Top-ranked Ger­many rolls into quar­ters

The Washington Post Sunday - - SPORTS - AS­SO­CI­ATED PRESS

GER­MANY 4, SWE­DEN 1

Af­ter coast­ing through the pre­lim­i­nary round of the Women’s World Cup, for­wards Anja Mit­tag and Celia Sa­sic pro­vided a dom­i­nat­ing re­minder of why Ger­many is de­serv­ing of its top-rank billing.

Sa­sic scored twice, and Mit­tag added a goal and drew a penalty to set up another, in help­ing Ger­many ad­vance to the quar­ter­fi­nals with a 4-1 win to elim­i­nate fifth-ranked Swe­den in a Round of 16 game on Satur­day in Ot­tawa.

“Bench­mark? Yes. We mea­sure our­selves against what we know we can achieve,” Ger­man Coach Sil­via Neid said through an in­ter­preter. “It was a very im­por­tant game, maybe it was a key match be­cause we haven’t had many games of this qual­ity yet in this World Cup.

Ger­many’s only first-round blem­ish was a 1-1 tie against Nor­way. Oth­er­wise, the Ger­mans routed the Ivory Coast and Thai­land, in scor­ing a tour­na­mentbest 15 goals.

Now the two-time World Cup cham­pi­ons will travel to Mon­treal, where they will face the win­ner of Sun­day’s match be­tween third-ranked France and South Korea.

Dis­ap­point­ing as the fin­ish was for Swe­den, which ended the tour­na­ment with­out a vic­tory, Coach Pia Sund­hage ac­knowl­edged it was go­ing to take a nearper­fect ef­fort to beat Ger­many.

“Ger­many is a very good team, and they de­serve to ad­vance,” Sund­hage said. “We fought and we tried, but it was not good enough.”

Mit­tag opened the scor­ing in the 24th minute, and then Sa­sic scored the next two — in­clud­ing one on a penalty kick— in stak­ing Ger­many to a 3-0 lead by the 78th minute.

The Swedes fi­nally coun­tered with Linda Sem­brant scor­ing on a header off Therese Sjo­gran’s free kick from out­side the box in the 82nd minute. Swe­den nearly cut the mar­gin to 3-2 a minute later, when Sofia Jakobsson broke in alone. How­ever, Jakobs son was stopped by goalie Na­dine Angerer, who came out of the crease to cut the an­gle.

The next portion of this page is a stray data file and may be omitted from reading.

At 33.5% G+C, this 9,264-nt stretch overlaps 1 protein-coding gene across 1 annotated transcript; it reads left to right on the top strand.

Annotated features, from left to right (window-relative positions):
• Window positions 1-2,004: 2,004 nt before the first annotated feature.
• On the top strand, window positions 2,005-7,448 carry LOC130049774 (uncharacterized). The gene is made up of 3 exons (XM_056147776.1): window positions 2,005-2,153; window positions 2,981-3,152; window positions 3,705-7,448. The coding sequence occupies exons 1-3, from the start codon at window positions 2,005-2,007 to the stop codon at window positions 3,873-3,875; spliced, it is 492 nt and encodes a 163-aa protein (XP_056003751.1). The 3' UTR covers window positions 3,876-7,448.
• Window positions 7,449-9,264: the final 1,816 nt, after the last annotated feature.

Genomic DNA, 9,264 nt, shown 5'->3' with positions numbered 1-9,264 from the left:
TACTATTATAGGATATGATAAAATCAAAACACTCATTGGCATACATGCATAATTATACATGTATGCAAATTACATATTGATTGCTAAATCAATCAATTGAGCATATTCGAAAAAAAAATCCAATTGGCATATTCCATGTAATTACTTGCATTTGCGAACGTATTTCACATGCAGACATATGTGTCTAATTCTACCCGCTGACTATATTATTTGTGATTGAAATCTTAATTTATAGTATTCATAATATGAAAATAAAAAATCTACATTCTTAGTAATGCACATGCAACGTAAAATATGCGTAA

Dzsenifer Marozsan then sealed the win by scor­ing in the 88th minute.

The Ger­mans im­proved to 18-7 all-time against Swe­den. And they’ve won 12 of the past 14 meet­ings since de­feat­ing Swe­den 2-1 in the 2003World Cup cham­pi­onship game.

CHINA 1, CAMEROON 0: Wang Shan­shan scored early, and China held on to stay alive at the Women’s World Cup with a knock­out-round vic­tory over up­start Cameroon in Ed­mon­ton.

China, ranked No. 16 in the world, will play the win­ner of Mon­day night’s game be­tween the United States and Colom­bia. Anum­ber of play­ers from the U.S. team watched the match at Com­mon­wealth Sta­dium.

China was play­ing with­out Coach Hao Wei on the side­lines af­ter he was sent off from the team’s fi­nal group stage match against New Zealand.

Cameroon, No. 53, was the low­est ranked of the 16 teams that ad­vanced to the elim­i­na­tion round. Many play­ers re­mained on­the field sob­bing af­ter the fi­nal whis­tle.

China ad­vanced to the knock­out stage by fin­ish­ing sec­ond to host Canada in Group A. Af­ter fall­ing 1-0 in the opener to the Cana­di­ans, China beat the Nether­lands and played to a 2-2 draw with New Zealand.

Aref ruled Hao in­ter­fered with New Zealand’s Ria Per­ci­val on the side­line as she at­tempted to throw in the ball and ejected him from the match. Be­cause of the ejec­tion, Hao had to part from his team once they ar­rived at the sta­dium. He watched from the stands.

As­sis­tant Chang Wei­wei stood in for Hao on the side­lines.

Wang Shan­shan scored in the 12th minute, tak­ing a feed from Li Donga off a cor­ner kick and pop­ping the ball past Cameroon goal­keeper An­nette Ngo Ndom.

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